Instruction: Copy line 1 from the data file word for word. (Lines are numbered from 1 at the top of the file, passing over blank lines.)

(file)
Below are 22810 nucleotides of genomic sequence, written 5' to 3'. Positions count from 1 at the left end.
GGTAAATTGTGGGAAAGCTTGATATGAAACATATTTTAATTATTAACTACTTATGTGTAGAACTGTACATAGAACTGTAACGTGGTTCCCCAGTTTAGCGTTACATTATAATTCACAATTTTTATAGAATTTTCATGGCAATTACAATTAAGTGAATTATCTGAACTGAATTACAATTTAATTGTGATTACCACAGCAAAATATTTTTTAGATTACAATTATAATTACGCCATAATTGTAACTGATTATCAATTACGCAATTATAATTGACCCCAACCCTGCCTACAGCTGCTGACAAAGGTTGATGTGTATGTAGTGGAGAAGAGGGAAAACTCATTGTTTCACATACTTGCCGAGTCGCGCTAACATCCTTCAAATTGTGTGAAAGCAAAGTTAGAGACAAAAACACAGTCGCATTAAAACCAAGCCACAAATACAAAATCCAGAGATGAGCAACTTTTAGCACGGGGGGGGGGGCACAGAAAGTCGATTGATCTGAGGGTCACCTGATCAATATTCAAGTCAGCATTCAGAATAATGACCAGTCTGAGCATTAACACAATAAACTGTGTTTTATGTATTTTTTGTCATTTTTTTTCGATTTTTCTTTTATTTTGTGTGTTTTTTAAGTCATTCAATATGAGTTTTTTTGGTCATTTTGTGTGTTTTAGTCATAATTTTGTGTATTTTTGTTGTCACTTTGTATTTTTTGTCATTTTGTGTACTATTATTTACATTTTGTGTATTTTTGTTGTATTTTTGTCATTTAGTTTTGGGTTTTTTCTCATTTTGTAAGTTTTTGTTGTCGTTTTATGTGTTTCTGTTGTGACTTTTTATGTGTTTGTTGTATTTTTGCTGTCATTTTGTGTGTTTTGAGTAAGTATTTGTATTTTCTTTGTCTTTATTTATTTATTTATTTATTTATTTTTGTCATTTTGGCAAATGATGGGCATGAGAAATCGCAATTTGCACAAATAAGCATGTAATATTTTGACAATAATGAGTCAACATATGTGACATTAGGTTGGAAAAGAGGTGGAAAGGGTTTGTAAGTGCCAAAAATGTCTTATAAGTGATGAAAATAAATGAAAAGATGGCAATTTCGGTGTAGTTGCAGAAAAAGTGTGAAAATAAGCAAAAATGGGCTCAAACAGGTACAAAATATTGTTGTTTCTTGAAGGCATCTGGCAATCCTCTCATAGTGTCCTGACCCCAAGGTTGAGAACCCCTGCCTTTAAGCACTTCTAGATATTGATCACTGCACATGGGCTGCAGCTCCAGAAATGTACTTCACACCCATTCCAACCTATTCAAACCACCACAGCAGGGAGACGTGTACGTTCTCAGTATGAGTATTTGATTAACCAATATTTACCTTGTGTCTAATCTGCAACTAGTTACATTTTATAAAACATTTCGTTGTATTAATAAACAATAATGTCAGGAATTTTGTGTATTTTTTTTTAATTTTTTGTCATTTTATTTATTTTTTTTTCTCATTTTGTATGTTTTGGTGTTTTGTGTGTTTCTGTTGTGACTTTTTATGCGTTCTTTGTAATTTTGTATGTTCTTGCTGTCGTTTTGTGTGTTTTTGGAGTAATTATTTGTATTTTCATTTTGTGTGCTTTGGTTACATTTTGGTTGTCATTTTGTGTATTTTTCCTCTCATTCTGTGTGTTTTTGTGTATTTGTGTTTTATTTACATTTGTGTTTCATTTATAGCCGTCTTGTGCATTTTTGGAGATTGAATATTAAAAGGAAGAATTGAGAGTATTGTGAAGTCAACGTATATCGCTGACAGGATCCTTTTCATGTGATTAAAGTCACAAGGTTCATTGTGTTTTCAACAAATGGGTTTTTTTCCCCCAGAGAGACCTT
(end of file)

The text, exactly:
Below are 22810 nucleotides of genomic sequence, written 5' to 3'. Positions count from 1 at the left end.